Meet the Plastics Revolution, Sunny Synth Pop From Mexico City’s Indie Elite

Courtesy of The Plastics Revolution

Members: Julio Gudiño (vocals), Fernando Heftye (synthesizer, guitar), Carlos Medina (guitar), Carlos Farah (drums), Santiago Fernandez (bass), Mario Bringas (sampler, guitar)
Sounds like: Little Jesus, Fishlights, I Can Chase Dragons! There’s a family resemblance…
You should listen to the Plastics Revolution because…This is the kind of pure-hearted, cynicism-free music the world desperately needs right now.

The curious case of The Plastics Revolution takes place over a decade. Shortly after finishing high school, the six-piece Mexico City outfit kicked their casual jam sessions into full throttle, producing two stellar albums. The catch? College studies and career opportunities led several members out of the city and away from the band. Though they’ve continued sporadically releasing music, hometown shows are a rare occurrence for the Plastics, who have dubbed themselves “la banda fantasma.”

“Our initial idea was to start an electronic music project,” says Fernando Heftye, the Plastics’ synth player and one of multiple guitarists. “That’s why we chose a rather imposing name – we wanted it to sound like The Chemical Brothers.” The band’s polished, radio-ready indie pop is far from imposing, though, with recent singles “Archivo Fuente” and “Teen X” highlighting The Plastics Revolution’s keen sense for earworms.

The band has received radio play, awards, and performed on high-profile stages, most recently opening for Two Door Cinema Club, but it’s geography that has kept The Plastics Revolution from fully combusting into the mainstream. For several members, Plastics has become an ironically famous side project. “Juls [Gudiño] studied at Berklee, and stayed in Boston for seven years,” explains Heftye. “I went to Leeds, in England, for about three. We were both away studying music production. And around this time, when we were all scattered in the wind, numerous projects emerged. While at Berklee, Juls met Santi Casillas, now singer for Little Jesus, and introduced him to Charli [Medina] our lead guitarist, who also plays with them. Juls also operates his solo project I Can Chase Dragons! And I have my own, Fishlights.”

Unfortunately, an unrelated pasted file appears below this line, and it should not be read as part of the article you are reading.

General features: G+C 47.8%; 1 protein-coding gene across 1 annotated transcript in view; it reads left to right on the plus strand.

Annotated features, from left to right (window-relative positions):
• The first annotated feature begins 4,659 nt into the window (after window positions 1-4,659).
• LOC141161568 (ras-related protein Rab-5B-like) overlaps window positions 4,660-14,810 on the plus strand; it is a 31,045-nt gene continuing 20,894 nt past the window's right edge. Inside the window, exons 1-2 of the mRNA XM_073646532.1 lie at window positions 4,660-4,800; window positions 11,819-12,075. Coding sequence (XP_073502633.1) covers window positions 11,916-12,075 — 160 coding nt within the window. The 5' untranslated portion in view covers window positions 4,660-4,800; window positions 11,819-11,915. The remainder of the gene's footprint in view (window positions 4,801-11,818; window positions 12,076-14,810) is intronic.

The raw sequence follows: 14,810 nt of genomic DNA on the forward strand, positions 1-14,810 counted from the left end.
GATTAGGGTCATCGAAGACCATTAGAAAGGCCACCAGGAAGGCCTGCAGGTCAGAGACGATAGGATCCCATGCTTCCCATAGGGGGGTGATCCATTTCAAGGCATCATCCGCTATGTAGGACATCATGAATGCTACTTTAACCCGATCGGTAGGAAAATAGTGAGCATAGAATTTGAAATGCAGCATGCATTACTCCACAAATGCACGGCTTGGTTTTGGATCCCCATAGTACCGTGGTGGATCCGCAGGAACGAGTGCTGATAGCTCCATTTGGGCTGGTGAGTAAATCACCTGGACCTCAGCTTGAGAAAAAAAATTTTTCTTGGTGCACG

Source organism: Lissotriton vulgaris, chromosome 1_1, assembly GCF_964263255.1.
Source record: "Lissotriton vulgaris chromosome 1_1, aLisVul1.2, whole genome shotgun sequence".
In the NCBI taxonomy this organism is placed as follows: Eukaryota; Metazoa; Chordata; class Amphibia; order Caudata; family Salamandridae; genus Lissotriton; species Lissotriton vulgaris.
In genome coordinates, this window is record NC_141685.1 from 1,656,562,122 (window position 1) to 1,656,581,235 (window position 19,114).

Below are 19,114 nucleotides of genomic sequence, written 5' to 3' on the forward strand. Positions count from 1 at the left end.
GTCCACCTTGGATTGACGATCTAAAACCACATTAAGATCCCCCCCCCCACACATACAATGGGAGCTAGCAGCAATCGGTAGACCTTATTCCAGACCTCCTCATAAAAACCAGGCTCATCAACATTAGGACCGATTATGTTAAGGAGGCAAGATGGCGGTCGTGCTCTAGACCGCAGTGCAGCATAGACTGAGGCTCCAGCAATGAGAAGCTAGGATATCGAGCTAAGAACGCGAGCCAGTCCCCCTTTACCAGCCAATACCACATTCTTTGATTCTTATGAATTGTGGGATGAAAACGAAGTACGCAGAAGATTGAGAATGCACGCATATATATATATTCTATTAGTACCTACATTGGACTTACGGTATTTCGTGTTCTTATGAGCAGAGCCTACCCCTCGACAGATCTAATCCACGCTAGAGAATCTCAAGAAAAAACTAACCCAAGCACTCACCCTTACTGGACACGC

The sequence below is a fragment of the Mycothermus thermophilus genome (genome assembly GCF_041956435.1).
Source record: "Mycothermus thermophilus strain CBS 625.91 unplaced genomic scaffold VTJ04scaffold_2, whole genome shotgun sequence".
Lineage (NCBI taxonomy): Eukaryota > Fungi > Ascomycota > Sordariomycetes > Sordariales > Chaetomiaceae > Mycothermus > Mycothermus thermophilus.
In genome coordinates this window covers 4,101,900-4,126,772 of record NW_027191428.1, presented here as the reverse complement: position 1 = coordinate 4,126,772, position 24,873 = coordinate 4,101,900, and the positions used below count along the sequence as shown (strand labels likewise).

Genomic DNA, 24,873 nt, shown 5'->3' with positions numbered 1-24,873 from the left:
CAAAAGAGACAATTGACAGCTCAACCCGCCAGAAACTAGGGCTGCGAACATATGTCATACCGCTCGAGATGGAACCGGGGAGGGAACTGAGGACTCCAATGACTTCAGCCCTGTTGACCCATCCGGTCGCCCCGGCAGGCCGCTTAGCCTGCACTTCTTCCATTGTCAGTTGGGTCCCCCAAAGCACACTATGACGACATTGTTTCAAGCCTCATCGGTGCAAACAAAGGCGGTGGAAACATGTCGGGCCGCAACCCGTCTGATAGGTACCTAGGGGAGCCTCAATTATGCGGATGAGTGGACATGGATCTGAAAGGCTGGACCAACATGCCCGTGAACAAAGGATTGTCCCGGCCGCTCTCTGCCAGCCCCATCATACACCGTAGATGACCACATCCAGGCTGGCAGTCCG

Despite the distance, the band has continued working remotely, sending riffs, beats, and vocal stems to each other eventually resulting in their new EP, Seres Extraordinarios. The mini album finds Plastics in their element, churning out danceable bangers about the innocence and magic of fiery young love. As with past records, Julio Derbez created the artwork for the EP, which depicts small, alien-like creatures that each characterize the distinct identity of the songs as the extraordinary beings.

Seres Extraordinarios is a lyrical departure for the band, as it incorporates more Spanish than previous records. As vocalist Julio Gudiño explains, the band’s language dynamics go beyond their experiences living abroad. “Mexico is sort of a cultural backyard of tendencies coming out of the U.S.,” he notes. “We consume so much of their music and TV, that for many of us, those first creative currents were in English. Though we started our career recording songs in English, the feedback we got was that we should expand into Spanish.” On the band’s long-distance relationship, he notes, “We’re living through a very special moment where we’re all in the same city again. We’ve been best friends since we were 14 or 15. We would go over to someone’s house outside of town to hang out and make music, so we’re really excited about going back to that original format.”

With new music on the horizon and everyone back in town, the phantom band of Mexico City is once again taking corporeal form and reclaiming their place in the musical food chain. The release of Seres Extraordinarios and their recent buzzy headlining show with Big Big Love and Madame Récamier are laying the groundwork for the Plastics Revolution’s musical renaissance. Most important of all, with the band together again and no looming travel or time constraints, we can expect the Plastics to reacquaint themselves with the teenage giddiness that made them indie idols in the first place.